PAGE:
That said, analytical antidotes to human suffering only help us cope with the endless pains of relative reality. Using only these seven flavors as antidotes to our suffering of body and mind is like using band-aids on the deep wound of our humanity — though I’ve heard it said that a complete understanding and acceptance of the final flavor of Mahamudra (that all we experience is the result of our own past thought, speech and action, or karma) is powerful enough to transform lower into higher consciousness. Continue reading

The Sticky Web of Life – Samsara’s Seven Flavors #10/12

web-designerSay you’re a crack software designer with your eye on a dream posting in California’s exciting Bay Area. The job dangles before you like a luscious red apple. Everyone knows you’re the best candidate. You’re so sure the job is yours that you start preparing to split India.

Then you get a call from a pal in Human Resources — sorry, she says, but they’ve given the project to Bipin Ghatge. I know, it sucks, but what to do? He’s our Chairman’s nephew — didn’t you know?”

Foiled again! This time by that smug toady Bipin! You want to eviscerate him and shriek with wicked laughter as his guts slither out of his belly, but you don’t relish the idea of spending the next 50 years in prison. You think about that new pub where you could get rip-roaring drunk — but that road to oblivion will make it impossible for you to endure Ghatge’s snide looks tomorrow. Continue reading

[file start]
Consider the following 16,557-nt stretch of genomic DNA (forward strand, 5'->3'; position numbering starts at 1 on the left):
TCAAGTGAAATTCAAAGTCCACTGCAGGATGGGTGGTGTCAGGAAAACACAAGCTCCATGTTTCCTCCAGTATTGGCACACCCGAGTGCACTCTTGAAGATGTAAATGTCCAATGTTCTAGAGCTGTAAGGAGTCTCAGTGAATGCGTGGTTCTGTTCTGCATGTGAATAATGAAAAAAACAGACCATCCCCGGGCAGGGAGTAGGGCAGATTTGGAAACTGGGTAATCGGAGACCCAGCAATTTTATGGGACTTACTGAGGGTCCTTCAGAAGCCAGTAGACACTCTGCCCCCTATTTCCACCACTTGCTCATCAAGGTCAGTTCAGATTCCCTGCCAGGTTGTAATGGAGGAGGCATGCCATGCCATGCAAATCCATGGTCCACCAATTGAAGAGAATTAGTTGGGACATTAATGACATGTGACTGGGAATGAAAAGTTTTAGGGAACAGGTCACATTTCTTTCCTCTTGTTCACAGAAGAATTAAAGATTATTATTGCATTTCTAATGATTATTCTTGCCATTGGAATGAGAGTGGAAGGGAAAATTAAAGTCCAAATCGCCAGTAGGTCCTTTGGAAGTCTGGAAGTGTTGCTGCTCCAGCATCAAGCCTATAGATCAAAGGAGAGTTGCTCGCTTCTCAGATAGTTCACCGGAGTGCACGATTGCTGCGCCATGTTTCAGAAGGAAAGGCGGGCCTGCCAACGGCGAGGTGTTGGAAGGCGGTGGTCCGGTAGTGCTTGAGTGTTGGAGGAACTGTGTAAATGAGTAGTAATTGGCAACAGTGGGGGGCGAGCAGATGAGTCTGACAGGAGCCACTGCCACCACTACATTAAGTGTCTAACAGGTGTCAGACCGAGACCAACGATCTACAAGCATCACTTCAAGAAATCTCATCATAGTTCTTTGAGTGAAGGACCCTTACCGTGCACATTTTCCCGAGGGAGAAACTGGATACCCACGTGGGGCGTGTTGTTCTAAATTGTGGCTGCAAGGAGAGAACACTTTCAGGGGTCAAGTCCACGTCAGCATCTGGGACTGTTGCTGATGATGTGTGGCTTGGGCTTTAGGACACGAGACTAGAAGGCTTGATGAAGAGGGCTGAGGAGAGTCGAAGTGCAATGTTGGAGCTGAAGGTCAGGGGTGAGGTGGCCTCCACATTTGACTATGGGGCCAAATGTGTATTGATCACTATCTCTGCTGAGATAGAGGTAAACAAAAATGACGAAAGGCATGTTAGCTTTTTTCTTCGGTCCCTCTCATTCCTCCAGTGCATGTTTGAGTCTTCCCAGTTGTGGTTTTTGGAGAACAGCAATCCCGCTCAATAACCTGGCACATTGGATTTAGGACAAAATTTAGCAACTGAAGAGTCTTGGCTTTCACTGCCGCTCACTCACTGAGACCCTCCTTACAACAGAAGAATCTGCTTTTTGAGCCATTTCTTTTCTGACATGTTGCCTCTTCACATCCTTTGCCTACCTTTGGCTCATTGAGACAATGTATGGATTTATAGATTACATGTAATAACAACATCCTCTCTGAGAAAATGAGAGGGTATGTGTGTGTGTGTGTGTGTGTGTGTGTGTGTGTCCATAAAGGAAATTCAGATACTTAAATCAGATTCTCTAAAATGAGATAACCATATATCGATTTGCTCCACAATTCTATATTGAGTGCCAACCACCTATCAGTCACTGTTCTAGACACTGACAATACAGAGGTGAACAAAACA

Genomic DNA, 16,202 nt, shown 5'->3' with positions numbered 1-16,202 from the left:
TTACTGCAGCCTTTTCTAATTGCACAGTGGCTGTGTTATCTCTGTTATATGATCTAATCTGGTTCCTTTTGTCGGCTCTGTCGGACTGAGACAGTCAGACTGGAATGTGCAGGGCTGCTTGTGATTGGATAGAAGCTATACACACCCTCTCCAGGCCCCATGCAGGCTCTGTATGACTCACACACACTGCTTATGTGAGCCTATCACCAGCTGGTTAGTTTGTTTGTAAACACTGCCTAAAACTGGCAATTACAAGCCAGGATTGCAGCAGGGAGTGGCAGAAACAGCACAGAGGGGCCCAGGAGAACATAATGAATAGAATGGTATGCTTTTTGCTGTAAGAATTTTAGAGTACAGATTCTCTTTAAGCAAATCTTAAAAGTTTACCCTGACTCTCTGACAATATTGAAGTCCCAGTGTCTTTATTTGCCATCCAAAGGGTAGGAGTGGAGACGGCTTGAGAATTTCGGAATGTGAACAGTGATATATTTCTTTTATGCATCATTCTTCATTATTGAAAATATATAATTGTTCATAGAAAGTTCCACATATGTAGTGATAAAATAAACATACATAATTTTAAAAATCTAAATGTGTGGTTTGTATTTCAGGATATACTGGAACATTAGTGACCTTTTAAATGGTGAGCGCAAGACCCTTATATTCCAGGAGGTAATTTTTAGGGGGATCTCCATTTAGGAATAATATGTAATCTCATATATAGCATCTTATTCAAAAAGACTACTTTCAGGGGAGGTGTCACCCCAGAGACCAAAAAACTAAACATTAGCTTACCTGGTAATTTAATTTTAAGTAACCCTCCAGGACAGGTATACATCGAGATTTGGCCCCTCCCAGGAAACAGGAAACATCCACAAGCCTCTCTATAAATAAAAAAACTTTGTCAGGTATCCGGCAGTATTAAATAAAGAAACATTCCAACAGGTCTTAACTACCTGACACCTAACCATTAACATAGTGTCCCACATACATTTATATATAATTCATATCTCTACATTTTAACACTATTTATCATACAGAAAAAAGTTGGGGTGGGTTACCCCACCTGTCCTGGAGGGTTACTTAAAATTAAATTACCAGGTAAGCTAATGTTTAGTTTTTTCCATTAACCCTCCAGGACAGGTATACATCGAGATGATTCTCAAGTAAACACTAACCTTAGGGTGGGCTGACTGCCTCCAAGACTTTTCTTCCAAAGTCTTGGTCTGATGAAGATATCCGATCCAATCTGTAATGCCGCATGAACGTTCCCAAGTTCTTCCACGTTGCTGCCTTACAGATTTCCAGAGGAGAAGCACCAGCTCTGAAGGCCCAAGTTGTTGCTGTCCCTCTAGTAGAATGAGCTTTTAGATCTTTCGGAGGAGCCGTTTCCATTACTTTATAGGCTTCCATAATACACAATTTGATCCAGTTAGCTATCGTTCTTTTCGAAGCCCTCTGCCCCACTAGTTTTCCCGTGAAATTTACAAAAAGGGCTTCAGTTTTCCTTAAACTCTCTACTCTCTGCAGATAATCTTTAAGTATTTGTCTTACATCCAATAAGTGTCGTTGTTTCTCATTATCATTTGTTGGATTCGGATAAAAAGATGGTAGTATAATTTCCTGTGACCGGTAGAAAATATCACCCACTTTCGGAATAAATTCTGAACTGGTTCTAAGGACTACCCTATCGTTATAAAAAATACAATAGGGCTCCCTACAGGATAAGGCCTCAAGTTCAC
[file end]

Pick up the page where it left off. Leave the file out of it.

Inherent Imperfection – Samsara’s Seven Flavors #9/12

woman_meditatingShaken to the core by Angelica’s unexpected rant, I rode the elevator up to my apartment. The thought flashed that here was a perfect opportunity to check out the efficacy of MahamudraSo I sat in lotus position before my altar and watched the flow of my breath until I felt calmer. Then I pulled up the embarrassing scene in the subway.

Other passengers had watched Angelica go nuts: some had smirked; some had shot us looks of disapproval or irritation. Holding this scene in the foreground of my mind, I applied to it each of the six flavors of Emptiness. Tears welled up and rolled down my cheeks as I re-lived the humiliating experience. Strangely, when I was done, I felt peaceful and grounded. Surely Angelica’s outburst had been the result of some inexpressible agony! Compassion for her arose. As the lama had promised, Mahamudra did work! Continue reading

Karmic Tranformation – Samsara’s Seven Flavors #8/12

paradigm-shift-cartoonFlavor #5: Transforming Problems. If a great chef and a lousy cook are given the exact same ingredients and asked to prepare a meal, chances are the chef would produce a feast, while the novice would offer up a mess. Well, Mahamudra says that the circumstances of our own life are like those ingredients — what we have on our plates is the result of our own past karma; what we do with them depends on our skill as chefs.

Flavor #6: Our Personal Karma Creates our Reality. According to Mahamudra, everything that happens in our lives is the result of past karma. Over a decade ago in a monastery in Dharamsala, a group of us listened to a high lama speaking on the nature of relative reality . “Everything you experience is only the result of your past thought, speech and action,” he pronounced. “You are the only one responsible for both your happiness as well as your suffering.” Continue reading